Silicon Valley isn’t just a boy’s playground anymore. Over the last ten years, the number of women present and working to prove their place in technology has been going up- but only thirty percent of tech companies have at least one woman on their team.
That can be disheartening, and many women cite this as the reason they decided not to pursue a job in technology.
It doesn’t have to be like this, though.
I’ve worked to prove myself among my peers, more challenging than many of my male counterparts. It can be hard to think of myself as anything other than a ladder climber, but that kind of thinking can hurt people. It can make the glass ceiling even more unreachable for some women.
Self-care is a necessity.
Here are seven ways I’ve worked through it all, and taken the time to ensure I’m not running myself ragged. In an industry where women have to work harder to be considered for things, a balance is vital.
Although tech jobs are a lot of mental gymnastics and brainpower, these careers can take a toll on the body. I can’t tell you how many times I’ve been at my desk and had to remind myself to sit up or stand up and walk around for a break. Consider your surroundings, and furnish your home and office with things that make you feel good. Non-toxic materials can be useful for your health and attractive enough to love looking at them.
Do things that will help your body get the care it needs. Exercise to improve overall health, don’t sit in ways to punish your neck or back and eat things that will reward you in the long haul. This step isn’t about being attractive, although that can be a great bonus- this is about doing what makes your body feel good. Find a physical hobby that pushes you and also excites you, like rock climbing or learning Judo. You’ll get more time to focus on your mind if your body is happy and healthy.
Our minds are the things that will help us progress in our careers, and let us be inventive and creative in ways that keep breaking the mold. Although it’s easy to take your mental health for granted, please don’t do it. Check-in with yourself from time to time and ensure you’re okay. Our minds are good at handling stress, but that doesn’t mean we should push them to our breaking point.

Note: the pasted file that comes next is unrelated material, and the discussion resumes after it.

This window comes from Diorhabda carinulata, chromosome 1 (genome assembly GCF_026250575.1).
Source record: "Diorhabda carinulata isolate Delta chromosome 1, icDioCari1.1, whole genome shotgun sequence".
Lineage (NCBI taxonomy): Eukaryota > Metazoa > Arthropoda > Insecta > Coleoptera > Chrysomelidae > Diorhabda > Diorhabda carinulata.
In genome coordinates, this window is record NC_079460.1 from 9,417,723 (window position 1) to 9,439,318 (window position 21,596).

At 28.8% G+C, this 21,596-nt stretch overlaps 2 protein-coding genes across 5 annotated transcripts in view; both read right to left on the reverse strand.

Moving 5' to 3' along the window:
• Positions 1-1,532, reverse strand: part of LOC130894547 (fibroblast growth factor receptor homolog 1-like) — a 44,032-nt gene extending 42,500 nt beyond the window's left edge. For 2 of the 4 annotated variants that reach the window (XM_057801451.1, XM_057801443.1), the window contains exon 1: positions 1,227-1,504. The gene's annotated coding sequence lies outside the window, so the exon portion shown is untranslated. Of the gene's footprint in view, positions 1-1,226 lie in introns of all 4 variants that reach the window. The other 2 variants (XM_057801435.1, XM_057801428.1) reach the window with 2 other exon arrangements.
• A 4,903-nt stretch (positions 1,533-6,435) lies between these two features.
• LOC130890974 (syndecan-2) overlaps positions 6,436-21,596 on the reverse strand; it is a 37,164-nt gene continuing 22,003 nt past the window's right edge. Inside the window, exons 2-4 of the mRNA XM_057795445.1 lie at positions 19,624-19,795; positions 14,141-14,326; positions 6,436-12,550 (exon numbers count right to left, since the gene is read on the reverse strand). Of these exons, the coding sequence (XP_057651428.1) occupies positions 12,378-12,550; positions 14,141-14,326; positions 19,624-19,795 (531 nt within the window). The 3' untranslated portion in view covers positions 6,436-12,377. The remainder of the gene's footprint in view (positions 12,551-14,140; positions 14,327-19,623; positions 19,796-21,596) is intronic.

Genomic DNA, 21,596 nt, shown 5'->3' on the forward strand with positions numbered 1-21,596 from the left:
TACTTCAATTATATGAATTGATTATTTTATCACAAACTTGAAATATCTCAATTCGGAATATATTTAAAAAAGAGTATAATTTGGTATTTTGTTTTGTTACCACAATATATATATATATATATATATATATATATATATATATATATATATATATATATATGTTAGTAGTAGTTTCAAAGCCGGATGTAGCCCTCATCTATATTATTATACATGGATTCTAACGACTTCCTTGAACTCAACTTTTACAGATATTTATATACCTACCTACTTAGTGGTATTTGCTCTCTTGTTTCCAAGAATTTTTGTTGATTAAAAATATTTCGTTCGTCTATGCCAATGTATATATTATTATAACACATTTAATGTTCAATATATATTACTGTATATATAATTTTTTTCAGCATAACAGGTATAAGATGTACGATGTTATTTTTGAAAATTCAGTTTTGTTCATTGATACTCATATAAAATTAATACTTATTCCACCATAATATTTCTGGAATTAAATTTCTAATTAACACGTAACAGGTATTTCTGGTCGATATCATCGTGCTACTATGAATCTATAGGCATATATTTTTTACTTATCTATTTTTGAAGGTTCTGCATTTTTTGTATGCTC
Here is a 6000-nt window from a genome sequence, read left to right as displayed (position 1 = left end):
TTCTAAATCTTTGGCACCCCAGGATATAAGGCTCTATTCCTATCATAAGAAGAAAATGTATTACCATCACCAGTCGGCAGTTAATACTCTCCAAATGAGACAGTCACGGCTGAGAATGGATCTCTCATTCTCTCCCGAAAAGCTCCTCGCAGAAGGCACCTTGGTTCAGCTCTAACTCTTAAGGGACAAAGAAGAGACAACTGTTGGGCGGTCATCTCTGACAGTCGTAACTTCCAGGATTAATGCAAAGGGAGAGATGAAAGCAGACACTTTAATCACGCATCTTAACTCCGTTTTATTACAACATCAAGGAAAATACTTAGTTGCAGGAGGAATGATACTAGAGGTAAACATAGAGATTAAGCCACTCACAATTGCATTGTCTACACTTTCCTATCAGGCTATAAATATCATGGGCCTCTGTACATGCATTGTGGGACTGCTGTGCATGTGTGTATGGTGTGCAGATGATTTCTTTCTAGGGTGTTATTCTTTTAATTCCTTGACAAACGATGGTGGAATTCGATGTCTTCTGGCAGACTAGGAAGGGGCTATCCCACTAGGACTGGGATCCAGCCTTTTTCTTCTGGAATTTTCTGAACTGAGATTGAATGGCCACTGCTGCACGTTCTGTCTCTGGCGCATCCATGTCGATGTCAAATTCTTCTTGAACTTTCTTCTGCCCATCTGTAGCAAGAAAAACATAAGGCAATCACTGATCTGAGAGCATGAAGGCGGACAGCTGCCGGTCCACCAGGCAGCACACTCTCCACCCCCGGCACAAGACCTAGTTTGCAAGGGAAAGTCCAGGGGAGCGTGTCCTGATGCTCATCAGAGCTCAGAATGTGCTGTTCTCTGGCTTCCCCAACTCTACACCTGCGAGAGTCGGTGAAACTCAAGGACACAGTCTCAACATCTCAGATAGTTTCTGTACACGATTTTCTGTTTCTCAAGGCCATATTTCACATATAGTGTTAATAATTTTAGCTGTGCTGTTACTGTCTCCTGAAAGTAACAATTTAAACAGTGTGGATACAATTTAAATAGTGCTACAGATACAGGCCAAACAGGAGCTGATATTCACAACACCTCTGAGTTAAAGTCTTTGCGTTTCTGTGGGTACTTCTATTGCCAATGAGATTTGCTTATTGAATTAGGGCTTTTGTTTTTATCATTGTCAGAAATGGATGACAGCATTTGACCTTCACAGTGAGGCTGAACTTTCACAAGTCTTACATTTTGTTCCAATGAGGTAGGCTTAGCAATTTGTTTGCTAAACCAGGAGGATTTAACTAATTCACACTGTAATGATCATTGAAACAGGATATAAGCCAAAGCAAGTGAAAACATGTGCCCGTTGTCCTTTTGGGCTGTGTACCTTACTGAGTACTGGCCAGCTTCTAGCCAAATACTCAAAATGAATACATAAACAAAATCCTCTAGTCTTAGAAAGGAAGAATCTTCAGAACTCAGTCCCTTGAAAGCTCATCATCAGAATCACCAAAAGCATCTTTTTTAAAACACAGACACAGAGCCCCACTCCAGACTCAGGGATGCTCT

Ensure you’re getting enough sleep, and make habits that will help you in the long run. Don’t turn to drink and partying to let off steam, and don’t throw yourself into unhealthy relationships because it’s easier than focusing your attention on a good one.
If things get complicated, or you’re unsure, seek out a professional. There’s no room for being prideful about this.
Save at least ten percent of your income. That can seem like an incredibly high amount, but you should budget around this number so that you can tuck the money away in the bank. This change means eating out less, partying less, but planning for a future that excites you.
Look at your savings as an investment in something you want. Whether it’s a vacation, a house, or a college fund for kids, a savings account is vital for good financial health.
Family and Friends
Your connections to other people will help push you through the more challenging parts of this job. Whether your family lives with you, or if it’s your parents out of state, spend time every week connecting with them.
The same goes for your friends, which you shouldn’t neglect. Build and keep healthy friendships of mutual respect and understanding, and let yourself have fun. Don’t let your entire life be your career, take steps to let yourself be a human being, be a woman, and enjoy yourself.
A healthy part of any career is a goal. If you’re new in tech, it may seem hard to picture where you’ll end up, but you must take time to consider it. Where do you want to be in ten years? How old do you want to be when you retire? How can you reach that goal? Keep a journal of these thoughts somewhere, and then work hard to achieve these goals.
The largest part of being a woman in technology is paving the path for other women. A large part of what keeps me happy and healthy in my position is that I uplift other women. I let their voices be heard. Whether it’s through hiring women who are suitable for the job or only working with other companies who also keep women in mind, I think it’s my responsibility as a woman in technology to open the door for others. The more women join in, the less it’ll feel like a dogfight trying to reach our goals and be recognized.
Our careers shouldn’t be our whole lives, even though being a tech woman makes it feel like it is. There’s more to life than that, and a little thoughtfulness can help any woman find that balance.